”Russell Reynolds Associates recently interviewed numerous institutional and activist investors, pension fund managers, public company directors and other governance professionals about the trends and challenges that public company boards will face in 2017. Our conversations yielded a wide array of perspectives about the forces that are driving change in the corporate governance landscape.
Abstract: Corporate boards play a central role in corporate governance and therefore are regulated in the corporate law and corporate governance codes of all industrialized countries. Yet while there is a common core of rules on the boards, considerable differences remain, not only in detail, but sometimes also as to main issues. These differences depend partly on shareholder structure (dispersed or blockholding), partly on path dependent historical, political and social developments, especially employee representation on the board. More recently, in particular with the rise of the international corporate governance code movement there is a clear tendency towards convergence, at least in terms of the formal provisions of the codes. This article analyses the corporate boards, their regulation in law and codes and their actual functioning in nine European countries (Belgium, France, Germany, Italy, the Netherlands, Poland, Sweden, Switzerland and the United Kingdom) in a functional and comparative method. Issues dealt with are inter alia board structure, composition and functioning (one tier v. two tier, independent directors, expertise and diversity, separating the chair and the CEO functions, information streams, committees, voting and employee representation) and enforcement by liability rules (in particular conflicts of interest), incentive structures (remuneration) and shareholder activism. The article finds convergence in these European countries due to the pressures of competition, a pro-shareholder change supported by government and institutional investors and, to a certain degree, the impact of the EU. This convergence shows more in the codes and the ensuing practice than in the statutes. On the other side considerable differences remain, in particular as a result of the failure to adopt a mandatory „no frustration“ rule for takeovers at EU level and diverging systems of labor codetermination. The result is an unstable balance between convergence and divergence, shareholder and stakeholder influence and European v. national rulemaking.
Read full working paper here.
The Japan Audit & Supervisory Board Members Association published an English explanatory memorandum on the Audit & Supervisory Board Members, which explains their role and activities to overseas people who may be unfamiliar with various aspects due to the uniqueness of the Japan”s Audit & Supervisory Board Member system.
”Abstract: This study examines the corporate governance characteristics that influence the improvement in the quality of internal controls. Previous studies suggest that corporate governance independence and expertise affect the quality of internal controls (Krishnan et al. 2005; Hoitash et al. 2009). In Japan, however, any company that discloses significant deficiencies (SD) in internal controls has the motive to increase the independence of corporate governance to mitigate any subsequent negative consequences. As a result, independent directors are made the scapegoats, rather than allowing them to fulfill the expectation of improvement in the quality of internal controls. On the other hand, directors with financial expertise that have a high status in a company do influence the improvement in SD in internal controls. This suggests that in Japan it is important to provide financial experts with the power and authority to improve the quality of internal controls in the short term, due to the difference in the provisions between the Financial Instruments and Exchange Act (J-SOX) and the Sarbanes–Oxley Act (SOX). The requirements in Japanese Corporate Law (JCL) for independent directors are not as strict as those within SOX. Therefore, companies in which the boards are able to promote expert directors to important positions improve the quality of internal controls more often than those that are not. It is thus revealed that auditors should be able to discuss with the financial experts as to what is required to improve any significant deficiencies that are detected in the process of internal control audits……..”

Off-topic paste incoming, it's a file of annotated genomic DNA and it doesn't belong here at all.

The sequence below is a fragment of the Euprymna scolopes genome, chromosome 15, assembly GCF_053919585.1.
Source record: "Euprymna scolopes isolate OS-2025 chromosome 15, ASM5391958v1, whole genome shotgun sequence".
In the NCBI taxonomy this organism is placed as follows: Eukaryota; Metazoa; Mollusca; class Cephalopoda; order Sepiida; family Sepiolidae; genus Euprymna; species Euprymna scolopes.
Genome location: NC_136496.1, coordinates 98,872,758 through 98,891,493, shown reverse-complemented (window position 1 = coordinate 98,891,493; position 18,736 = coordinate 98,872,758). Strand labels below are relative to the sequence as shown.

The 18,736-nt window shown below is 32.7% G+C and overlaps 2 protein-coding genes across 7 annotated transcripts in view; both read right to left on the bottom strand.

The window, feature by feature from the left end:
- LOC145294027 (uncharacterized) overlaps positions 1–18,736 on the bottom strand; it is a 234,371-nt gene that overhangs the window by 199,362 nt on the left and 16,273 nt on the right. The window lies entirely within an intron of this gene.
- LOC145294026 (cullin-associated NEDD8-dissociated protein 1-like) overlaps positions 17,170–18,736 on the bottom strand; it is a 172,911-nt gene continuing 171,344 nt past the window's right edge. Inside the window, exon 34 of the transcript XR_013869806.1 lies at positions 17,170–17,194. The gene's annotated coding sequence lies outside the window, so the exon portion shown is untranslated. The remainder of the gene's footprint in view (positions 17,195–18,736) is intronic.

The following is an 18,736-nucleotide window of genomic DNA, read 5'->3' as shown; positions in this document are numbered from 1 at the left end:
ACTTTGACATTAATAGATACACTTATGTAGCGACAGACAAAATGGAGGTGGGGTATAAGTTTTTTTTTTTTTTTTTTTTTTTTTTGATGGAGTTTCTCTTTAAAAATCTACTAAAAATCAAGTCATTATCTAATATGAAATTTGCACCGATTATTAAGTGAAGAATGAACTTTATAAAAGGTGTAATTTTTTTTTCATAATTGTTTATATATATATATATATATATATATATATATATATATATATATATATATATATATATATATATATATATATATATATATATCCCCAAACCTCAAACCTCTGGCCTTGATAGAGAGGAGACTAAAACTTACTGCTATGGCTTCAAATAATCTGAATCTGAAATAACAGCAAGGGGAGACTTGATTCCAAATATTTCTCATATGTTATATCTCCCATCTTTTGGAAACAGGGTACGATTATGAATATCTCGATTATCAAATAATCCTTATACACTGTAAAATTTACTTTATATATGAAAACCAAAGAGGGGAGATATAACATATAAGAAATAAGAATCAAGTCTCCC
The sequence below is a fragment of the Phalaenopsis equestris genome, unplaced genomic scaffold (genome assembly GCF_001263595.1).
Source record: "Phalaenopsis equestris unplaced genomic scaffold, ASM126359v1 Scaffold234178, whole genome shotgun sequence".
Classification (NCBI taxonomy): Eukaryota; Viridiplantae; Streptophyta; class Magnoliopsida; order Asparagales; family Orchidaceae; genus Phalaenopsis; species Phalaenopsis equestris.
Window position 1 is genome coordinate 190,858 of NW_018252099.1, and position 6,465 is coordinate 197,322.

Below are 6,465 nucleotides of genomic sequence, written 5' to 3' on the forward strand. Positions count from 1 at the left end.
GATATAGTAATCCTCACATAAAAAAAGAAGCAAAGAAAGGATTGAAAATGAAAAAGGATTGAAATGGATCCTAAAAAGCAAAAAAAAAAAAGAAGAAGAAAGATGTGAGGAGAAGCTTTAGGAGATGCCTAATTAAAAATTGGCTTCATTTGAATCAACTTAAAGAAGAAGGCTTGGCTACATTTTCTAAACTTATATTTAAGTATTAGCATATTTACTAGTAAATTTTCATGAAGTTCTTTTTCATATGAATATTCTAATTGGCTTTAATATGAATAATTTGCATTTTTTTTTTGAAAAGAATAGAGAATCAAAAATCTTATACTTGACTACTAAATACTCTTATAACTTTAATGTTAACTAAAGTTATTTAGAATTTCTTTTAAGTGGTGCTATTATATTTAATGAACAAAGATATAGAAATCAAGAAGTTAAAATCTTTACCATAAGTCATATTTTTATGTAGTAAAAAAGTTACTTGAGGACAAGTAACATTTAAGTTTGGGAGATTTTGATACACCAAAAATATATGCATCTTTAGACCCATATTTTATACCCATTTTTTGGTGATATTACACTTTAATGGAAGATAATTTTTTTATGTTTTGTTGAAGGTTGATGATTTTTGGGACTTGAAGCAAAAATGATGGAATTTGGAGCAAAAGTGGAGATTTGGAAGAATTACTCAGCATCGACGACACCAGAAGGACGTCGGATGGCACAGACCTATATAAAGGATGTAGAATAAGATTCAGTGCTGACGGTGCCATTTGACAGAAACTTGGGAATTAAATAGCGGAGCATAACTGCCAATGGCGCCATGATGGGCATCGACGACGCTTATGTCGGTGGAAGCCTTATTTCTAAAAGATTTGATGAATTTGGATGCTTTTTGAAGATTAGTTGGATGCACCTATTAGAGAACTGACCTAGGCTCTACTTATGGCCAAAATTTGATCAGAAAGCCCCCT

”Abstract: This research describes the largest financial scandal in recent Japanese corporate history. It explains how the Toshiba scandal expanded from a relatively simple case of accounting fraud to a company-wide deceit that involved dozens of managers and three generations of top executives. There are five main causes: domineering top management, compliant middle-managers who embody the worst of the salaryman mentality, duplicitous auditors, percentage-of-completion method accounting abuse, and the secular decline in several of the company’s business lines. The research links the scandal to broader issues with corporate culture, governance, and accounting in Japan and suggests ways to improve the situation……………….”
”April 21, 2016 – 48 Members of the International Forum of Independent Audit Regulators (IFIAR) were hosted by the Financial Reporting Council (FRC) in London, United Kingdom, at their annual meeting to advance their common interest in promoting high quality audits globally.
”The Advisory Council on the Systems of Accounting and Auditing, set up by the Financial Services Agency to make recommendations to improve the external audit framework in Japan, published its report and recommendations earlier this year. An English translation of the report and recommendations was published last week.